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Prompt Cards

These two group activities use mathematical reasoning - one is numerical, one geometric.

Exploring Wild & Wonderful Number Patterns

EWWNP means Exploring Wild and Wonderful Number Patterns Created by Yourself! Investigate what happens if we create number patterns using some simple rules.

Worms

Place this "worm" on the 100 square and find the total of the four squares it covers. Keeping its head in the same place, what other totals can you make?

Function Machines

Age 7 to 11 Challenge Level:

Function Machines


Function machine: add 3, multiply by 5, take away 2. Numbers in are 5, 7 and 4


This one is a bit more of a puzzle.
 
Function machine. Numbers in: 2, 3, 4, 5. Numbers out in same order: 22, 28, 34, 40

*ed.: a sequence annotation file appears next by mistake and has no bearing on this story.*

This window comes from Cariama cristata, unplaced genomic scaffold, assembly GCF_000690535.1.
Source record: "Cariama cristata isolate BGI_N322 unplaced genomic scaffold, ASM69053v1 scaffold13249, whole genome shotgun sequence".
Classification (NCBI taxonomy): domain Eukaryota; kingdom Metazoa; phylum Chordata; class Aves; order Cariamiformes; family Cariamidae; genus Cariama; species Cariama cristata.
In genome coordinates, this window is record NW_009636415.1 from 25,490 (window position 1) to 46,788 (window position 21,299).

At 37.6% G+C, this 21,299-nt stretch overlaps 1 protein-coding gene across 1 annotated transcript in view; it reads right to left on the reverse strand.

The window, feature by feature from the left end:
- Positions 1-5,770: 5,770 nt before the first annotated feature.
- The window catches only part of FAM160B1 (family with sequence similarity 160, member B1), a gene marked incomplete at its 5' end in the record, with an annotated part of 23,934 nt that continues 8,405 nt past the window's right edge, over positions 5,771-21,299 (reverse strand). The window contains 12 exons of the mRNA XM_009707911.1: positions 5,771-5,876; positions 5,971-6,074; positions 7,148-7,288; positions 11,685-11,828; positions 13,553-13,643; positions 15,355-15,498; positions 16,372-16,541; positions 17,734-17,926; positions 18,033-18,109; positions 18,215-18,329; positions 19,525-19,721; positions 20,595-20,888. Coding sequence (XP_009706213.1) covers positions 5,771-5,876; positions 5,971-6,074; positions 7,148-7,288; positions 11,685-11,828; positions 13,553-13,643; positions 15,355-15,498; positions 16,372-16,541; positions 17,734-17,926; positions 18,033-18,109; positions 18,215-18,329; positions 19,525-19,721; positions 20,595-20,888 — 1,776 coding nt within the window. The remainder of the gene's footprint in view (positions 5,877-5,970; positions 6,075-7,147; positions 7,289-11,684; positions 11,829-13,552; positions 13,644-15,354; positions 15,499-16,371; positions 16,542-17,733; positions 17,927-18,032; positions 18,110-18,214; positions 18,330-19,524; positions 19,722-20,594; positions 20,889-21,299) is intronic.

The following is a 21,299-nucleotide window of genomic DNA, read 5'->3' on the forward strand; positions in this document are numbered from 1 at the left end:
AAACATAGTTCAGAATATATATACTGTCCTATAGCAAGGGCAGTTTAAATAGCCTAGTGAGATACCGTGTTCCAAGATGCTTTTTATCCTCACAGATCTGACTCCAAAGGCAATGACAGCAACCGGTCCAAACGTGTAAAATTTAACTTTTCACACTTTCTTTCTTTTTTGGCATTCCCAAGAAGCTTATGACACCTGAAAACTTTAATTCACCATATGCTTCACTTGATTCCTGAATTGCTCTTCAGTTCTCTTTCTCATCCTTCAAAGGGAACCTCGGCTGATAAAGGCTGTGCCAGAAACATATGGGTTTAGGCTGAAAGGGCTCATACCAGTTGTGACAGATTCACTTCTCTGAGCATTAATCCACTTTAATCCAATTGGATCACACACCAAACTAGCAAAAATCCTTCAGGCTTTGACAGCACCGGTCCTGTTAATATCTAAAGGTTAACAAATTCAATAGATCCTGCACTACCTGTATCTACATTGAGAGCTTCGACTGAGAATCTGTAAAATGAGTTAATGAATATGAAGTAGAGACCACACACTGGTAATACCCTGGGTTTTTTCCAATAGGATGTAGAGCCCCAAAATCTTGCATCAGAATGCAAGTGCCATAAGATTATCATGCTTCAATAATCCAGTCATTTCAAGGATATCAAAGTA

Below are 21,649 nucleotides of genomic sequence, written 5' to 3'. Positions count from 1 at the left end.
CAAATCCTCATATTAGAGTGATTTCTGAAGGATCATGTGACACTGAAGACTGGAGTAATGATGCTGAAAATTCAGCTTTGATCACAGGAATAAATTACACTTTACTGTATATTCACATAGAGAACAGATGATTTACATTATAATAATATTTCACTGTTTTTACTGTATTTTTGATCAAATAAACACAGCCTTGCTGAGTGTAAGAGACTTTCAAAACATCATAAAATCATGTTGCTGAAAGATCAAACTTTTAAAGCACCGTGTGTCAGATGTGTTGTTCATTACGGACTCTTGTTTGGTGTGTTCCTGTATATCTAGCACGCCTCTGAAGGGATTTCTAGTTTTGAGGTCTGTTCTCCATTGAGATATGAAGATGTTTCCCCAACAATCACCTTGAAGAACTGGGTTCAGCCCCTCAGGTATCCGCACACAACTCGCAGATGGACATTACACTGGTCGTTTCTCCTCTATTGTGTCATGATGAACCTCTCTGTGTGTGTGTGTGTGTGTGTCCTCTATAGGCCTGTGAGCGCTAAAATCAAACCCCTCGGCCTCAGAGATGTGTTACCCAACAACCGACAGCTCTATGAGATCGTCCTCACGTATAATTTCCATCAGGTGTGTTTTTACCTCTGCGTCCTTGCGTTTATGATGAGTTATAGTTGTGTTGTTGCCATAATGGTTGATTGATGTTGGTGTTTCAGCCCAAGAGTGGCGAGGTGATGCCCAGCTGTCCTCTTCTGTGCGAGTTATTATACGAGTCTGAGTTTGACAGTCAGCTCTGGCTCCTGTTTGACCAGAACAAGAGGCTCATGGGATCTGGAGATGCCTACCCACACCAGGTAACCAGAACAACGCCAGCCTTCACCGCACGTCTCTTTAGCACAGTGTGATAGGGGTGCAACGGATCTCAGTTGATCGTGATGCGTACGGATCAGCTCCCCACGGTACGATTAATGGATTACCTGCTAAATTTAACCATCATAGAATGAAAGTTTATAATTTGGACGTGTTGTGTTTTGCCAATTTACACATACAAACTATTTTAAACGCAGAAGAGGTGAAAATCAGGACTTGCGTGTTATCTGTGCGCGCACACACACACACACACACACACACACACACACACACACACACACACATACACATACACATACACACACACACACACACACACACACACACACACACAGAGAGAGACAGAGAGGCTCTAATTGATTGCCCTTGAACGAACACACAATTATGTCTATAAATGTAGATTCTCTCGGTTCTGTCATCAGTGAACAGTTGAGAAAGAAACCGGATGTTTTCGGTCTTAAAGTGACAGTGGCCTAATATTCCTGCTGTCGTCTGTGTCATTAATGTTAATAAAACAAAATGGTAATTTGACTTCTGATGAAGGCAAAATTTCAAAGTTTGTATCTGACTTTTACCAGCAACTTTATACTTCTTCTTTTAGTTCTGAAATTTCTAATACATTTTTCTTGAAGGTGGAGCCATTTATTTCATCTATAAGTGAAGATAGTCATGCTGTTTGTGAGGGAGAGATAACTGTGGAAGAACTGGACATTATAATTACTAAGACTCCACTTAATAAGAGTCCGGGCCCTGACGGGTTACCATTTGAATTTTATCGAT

Can you work out what happens in the three circles?

Why do this problem?

This problem gives a good deal of practice in addition, subtraction, multiplication and division in an interesting and unusual format. The second part of the problem involves much reasoning about numbers.

Key questions

Would it be a good idea to start with $5$?
What do you do next?
What comes out?
How could you get from $2$ to $22$ ? Will those same operations turn $3$ into $28$?
Would it be a good idea to multiply each number by $2$, then $3$, then $4$, etc until find a pattern?
What do you notice about the numbers going in? What do you notice about the numbers coming out?

Possible extension

Learners could create their own function machines for friends to complete. Asking them to make examples like the second part of the problem will involve a great deal of mental calculation and reasoning about numbers.

Possible support

Suggest trying just the first part of the problem which is relatively easy. They could then go on to making their own 'function machine' [as in the second part of the problem] with two, or even just one, circle.